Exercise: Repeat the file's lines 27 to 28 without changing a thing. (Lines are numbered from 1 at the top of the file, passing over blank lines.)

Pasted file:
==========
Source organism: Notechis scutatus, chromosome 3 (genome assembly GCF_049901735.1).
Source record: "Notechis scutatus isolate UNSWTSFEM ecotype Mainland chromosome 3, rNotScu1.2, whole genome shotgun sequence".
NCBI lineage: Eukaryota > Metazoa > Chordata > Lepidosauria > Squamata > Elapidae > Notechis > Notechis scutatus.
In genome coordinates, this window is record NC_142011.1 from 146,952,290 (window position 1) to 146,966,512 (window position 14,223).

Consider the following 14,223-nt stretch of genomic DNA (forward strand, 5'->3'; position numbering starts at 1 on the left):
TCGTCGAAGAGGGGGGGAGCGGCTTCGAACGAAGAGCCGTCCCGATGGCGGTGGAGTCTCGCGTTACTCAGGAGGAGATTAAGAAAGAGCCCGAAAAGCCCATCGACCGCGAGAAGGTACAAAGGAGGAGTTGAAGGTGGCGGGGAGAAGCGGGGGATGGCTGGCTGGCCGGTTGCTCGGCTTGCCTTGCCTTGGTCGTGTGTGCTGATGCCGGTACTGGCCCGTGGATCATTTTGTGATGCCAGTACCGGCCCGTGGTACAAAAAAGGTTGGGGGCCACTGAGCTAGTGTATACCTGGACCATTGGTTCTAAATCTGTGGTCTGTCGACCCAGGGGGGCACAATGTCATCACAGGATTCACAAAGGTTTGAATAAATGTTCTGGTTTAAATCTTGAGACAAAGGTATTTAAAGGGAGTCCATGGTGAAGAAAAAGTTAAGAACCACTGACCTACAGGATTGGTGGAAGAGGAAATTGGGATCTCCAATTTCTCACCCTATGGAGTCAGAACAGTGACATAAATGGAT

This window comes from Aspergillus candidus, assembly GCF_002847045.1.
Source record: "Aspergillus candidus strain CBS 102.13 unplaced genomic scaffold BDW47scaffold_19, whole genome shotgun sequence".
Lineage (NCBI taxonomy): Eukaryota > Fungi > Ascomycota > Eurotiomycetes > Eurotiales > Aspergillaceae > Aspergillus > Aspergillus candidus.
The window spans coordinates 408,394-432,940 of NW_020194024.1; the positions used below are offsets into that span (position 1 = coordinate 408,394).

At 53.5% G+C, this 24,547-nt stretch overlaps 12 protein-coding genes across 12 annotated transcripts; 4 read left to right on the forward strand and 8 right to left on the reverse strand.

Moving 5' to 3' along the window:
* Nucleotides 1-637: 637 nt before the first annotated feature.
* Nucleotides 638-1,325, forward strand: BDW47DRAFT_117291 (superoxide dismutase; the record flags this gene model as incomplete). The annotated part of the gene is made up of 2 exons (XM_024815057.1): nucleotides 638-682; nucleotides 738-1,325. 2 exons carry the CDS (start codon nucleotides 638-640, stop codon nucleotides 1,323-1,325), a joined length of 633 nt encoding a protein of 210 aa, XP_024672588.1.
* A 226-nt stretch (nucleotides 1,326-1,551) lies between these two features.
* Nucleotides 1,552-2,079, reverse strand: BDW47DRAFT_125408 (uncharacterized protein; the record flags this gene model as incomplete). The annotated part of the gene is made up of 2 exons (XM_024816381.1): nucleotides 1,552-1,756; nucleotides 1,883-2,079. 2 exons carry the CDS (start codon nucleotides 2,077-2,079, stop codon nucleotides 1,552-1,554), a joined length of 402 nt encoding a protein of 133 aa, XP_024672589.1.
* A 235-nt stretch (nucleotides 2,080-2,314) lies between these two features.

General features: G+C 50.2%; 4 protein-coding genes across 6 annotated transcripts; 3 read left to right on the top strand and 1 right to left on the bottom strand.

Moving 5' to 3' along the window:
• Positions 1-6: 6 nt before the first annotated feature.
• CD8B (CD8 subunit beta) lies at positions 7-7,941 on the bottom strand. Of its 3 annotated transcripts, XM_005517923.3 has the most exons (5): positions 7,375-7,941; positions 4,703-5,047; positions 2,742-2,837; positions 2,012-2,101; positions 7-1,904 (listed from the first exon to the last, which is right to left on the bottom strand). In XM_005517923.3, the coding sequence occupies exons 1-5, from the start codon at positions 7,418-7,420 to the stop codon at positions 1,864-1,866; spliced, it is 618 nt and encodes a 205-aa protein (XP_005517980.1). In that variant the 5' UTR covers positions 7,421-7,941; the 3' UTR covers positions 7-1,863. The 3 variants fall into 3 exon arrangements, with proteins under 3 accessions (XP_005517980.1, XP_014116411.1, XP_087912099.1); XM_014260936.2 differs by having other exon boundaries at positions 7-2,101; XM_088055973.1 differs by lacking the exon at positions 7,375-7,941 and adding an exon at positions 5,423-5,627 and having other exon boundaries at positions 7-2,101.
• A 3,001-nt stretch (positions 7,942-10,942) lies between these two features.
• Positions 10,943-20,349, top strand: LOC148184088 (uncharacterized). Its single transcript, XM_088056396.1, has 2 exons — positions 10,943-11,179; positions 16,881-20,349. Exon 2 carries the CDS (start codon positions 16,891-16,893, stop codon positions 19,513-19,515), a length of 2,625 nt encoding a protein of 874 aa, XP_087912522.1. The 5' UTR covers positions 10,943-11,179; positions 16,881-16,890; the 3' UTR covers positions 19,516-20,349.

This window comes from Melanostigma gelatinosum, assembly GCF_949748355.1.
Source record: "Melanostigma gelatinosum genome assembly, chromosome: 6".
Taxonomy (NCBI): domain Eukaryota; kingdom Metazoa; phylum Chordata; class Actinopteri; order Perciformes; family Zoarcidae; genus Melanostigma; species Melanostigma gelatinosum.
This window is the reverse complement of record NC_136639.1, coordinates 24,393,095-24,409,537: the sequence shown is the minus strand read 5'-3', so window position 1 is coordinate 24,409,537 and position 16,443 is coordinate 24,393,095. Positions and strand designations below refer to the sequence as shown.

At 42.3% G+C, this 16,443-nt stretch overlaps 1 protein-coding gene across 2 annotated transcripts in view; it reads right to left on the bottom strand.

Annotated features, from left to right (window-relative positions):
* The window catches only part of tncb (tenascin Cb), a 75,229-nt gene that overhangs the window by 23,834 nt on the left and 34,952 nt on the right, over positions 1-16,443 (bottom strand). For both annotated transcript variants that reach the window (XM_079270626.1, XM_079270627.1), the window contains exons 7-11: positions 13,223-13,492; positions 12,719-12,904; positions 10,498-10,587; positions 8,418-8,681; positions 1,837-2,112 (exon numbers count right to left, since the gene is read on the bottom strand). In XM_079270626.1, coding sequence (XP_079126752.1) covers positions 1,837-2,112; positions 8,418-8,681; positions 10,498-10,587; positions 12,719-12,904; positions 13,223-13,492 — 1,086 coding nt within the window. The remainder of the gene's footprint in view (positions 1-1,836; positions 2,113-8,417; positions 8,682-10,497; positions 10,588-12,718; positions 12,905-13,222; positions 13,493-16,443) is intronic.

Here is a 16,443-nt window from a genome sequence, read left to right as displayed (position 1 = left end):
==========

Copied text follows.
This window is the reverse complement of record NC_136639.1, coordinates 24,393,095-24,409,537: the sequence shown is the minus strand read 5'-3', so window position 1 is coordinate 24,409,537 and position 16,443 is coordinate 24,393,095. Positions and strand designations below refer to the sequence as shown.

At 42.3% G+C, this 16,443-nt stretch overlaps 1 protein-coding gene across 2 annotated transcripts in view; it reads right to left on the bottom strand.